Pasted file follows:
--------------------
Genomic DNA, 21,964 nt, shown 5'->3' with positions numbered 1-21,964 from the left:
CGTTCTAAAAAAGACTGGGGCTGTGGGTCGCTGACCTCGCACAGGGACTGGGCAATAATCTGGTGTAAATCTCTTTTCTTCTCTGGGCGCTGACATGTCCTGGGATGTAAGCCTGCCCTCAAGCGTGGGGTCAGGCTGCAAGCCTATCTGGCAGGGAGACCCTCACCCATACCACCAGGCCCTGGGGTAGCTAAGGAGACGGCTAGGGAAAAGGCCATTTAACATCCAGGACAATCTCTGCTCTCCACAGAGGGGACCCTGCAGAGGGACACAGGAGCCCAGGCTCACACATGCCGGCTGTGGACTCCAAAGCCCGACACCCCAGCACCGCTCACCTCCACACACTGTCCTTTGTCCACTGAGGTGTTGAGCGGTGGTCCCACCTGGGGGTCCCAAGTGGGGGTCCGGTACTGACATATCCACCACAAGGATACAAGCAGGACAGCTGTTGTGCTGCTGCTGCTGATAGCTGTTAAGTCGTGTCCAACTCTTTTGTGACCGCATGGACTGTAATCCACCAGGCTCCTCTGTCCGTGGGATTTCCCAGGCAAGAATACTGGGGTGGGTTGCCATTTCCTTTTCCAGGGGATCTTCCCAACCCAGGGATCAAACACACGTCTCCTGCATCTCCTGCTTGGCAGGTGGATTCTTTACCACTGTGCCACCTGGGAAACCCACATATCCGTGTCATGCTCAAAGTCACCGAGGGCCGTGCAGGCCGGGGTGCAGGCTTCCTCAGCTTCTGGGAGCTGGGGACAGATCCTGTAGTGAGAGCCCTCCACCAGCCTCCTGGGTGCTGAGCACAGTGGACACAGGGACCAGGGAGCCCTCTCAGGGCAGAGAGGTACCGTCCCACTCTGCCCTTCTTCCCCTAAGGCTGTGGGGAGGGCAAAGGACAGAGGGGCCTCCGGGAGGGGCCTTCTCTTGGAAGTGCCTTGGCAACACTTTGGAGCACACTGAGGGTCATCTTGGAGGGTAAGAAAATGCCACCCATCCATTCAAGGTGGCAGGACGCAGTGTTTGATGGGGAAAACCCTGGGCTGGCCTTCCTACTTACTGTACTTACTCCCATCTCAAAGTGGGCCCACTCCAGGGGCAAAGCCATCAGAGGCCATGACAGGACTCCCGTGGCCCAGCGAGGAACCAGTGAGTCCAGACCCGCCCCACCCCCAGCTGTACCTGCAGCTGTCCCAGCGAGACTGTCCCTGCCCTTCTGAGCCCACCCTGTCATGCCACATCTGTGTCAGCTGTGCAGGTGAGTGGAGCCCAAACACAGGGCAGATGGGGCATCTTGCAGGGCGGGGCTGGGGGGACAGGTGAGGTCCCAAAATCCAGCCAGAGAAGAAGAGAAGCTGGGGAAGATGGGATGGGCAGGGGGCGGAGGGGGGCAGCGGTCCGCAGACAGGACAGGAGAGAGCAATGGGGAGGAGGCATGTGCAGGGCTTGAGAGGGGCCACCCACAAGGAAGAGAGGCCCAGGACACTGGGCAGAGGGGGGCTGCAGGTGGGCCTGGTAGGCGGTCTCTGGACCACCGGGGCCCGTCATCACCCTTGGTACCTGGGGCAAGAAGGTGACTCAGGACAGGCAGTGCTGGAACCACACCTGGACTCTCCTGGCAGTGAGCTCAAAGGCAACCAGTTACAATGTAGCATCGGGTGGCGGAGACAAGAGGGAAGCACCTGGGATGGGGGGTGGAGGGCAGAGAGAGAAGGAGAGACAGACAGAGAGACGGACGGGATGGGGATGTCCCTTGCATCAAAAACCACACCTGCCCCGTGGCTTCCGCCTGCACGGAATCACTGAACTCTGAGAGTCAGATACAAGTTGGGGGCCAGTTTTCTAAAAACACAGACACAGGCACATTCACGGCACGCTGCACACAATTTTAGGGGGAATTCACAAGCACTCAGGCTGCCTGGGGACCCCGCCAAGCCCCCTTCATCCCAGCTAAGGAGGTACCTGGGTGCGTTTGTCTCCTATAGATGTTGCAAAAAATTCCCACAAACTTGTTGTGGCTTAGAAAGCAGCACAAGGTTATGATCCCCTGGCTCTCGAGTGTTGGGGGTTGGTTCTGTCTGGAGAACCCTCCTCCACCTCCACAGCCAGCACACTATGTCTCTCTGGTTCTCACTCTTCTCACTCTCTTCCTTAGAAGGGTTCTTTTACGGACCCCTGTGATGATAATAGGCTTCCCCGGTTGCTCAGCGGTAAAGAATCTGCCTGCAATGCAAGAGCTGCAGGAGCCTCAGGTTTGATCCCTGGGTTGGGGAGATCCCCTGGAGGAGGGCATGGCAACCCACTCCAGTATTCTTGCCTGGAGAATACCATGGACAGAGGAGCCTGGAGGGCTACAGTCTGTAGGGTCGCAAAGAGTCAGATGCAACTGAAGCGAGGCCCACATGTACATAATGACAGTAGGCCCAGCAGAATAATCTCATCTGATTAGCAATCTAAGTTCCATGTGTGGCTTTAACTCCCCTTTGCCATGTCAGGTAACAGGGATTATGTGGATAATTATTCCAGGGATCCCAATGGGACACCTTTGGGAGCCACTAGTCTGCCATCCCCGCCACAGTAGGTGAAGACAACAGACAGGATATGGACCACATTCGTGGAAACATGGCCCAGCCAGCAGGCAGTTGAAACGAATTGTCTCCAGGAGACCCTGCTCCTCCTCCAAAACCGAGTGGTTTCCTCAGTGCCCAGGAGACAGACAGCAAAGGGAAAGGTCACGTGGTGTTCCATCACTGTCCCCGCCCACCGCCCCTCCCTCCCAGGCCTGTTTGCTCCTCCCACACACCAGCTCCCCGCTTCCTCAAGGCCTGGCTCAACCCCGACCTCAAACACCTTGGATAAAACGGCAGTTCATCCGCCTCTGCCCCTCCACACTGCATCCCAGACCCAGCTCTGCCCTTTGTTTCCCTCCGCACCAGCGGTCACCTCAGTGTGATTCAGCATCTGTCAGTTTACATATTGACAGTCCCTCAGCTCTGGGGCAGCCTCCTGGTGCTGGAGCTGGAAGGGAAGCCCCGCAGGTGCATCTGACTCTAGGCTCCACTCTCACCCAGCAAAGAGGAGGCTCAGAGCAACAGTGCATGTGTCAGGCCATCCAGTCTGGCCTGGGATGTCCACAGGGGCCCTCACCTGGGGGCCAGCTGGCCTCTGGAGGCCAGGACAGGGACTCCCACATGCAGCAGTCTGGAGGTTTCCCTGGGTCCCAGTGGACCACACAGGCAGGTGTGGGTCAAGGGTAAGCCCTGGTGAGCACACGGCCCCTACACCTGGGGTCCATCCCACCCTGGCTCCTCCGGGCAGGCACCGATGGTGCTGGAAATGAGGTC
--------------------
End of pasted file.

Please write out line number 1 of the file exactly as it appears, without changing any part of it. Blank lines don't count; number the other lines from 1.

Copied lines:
Genomic DNA, 21,964 nt, shown 5'->3' with positions numbered 1-21,964 from the left: